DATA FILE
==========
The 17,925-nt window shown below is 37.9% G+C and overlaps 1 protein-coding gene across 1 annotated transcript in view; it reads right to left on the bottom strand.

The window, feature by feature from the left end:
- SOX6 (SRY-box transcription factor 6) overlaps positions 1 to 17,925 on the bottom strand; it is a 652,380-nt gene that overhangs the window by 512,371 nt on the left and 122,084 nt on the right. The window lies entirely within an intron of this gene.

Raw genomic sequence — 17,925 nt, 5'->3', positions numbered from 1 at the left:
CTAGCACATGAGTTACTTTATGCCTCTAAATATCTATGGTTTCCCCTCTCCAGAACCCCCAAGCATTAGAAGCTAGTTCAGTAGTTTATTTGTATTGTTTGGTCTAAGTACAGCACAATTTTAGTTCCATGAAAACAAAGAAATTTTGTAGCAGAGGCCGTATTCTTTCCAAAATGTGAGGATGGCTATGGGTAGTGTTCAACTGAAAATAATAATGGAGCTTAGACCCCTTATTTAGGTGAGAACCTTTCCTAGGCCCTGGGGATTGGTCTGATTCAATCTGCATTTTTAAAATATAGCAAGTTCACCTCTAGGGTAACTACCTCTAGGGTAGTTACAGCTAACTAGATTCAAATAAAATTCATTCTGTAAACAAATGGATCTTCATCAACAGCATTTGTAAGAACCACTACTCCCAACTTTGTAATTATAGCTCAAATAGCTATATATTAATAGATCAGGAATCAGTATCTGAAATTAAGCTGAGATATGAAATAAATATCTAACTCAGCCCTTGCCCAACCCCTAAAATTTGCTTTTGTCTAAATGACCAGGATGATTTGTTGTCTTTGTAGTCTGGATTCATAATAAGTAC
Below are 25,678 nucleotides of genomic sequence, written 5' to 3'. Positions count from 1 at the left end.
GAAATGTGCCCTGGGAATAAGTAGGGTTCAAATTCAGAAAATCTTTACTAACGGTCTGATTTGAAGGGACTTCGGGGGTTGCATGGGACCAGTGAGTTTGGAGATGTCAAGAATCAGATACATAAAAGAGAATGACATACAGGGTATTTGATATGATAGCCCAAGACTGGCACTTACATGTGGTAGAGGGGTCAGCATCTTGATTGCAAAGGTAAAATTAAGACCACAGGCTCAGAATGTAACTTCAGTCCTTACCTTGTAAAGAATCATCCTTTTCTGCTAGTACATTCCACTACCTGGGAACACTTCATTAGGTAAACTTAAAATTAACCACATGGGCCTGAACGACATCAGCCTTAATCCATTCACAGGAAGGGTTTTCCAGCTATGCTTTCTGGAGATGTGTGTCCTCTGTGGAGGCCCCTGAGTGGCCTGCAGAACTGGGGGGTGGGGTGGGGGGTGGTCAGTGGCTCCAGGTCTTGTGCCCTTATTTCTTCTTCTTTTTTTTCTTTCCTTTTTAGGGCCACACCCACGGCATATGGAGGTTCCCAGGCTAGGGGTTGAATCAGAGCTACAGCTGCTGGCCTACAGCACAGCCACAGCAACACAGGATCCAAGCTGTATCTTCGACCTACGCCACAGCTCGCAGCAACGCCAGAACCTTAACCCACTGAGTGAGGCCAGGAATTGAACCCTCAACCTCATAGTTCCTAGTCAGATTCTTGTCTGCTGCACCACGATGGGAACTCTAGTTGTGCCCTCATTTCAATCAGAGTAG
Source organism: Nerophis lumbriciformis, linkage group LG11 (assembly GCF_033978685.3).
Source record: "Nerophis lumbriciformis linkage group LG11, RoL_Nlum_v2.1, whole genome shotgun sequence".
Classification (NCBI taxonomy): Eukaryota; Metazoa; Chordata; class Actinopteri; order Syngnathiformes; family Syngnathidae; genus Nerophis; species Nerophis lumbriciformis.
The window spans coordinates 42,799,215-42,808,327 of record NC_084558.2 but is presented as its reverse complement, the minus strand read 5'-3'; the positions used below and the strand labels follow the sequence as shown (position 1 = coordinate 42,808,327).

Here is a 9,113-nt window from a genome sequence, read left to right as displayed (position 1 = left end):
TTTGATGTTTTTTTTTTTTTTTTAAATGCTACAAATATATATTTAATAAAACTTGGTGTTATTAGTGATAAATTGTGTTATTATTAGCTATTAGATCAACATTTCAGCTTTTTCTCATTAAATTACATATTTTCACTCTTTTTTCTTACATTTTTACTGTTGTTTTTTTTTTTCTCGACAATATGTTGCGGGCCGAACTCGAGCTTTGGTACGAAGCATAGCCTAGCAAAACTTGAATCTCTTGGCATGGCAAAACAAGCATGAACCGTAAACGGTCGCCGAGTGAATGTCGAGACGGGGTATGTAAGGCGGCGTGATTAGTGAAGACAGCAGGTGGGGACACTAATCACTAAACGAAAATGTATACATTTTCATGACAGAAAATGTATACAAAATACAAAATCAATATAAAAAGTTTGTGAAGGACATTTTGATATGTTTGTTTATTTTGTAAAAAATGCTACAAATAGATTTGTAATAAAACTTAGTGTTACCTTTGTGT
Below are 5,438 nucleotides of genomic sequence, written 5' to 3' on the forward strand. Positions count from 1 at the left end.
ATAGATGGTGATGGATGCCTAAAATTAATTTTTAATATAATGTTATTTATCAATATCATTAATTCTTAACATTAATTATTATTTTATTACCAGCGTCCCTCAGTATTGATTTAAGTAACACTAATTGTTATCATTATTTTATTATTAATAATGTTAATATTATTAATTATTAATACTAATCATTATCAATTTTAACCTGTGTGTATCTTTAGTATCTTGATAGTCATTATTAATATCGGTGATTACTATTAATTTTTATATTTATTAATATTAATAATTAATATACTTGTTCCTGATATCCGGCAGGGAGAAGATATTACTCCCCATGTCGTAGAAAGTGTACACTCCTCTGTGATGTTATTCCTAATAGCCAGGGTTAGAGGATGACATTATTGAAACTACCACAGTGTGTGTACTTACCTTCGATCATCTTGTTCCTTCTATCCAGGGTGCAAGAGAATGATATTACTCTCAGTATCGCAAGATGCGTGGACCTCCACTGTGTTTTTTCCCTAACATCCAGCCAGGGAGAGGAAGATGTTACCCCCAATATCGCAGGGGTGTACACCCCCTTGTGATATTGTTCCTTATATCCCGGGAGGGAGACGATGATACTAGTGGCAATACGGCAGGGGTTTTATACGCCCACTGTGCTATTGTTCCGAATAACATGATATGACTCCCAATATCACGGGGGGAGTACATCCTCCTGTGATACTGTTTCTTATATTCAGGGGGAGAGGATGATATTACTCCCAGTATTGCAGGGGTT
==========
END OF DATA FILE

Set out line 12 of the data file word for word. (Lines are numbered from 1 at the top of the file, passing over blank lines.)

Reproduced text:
Here is a 9,113-nt window from a genome sequence, read left to right as displayed (position 1 = left end):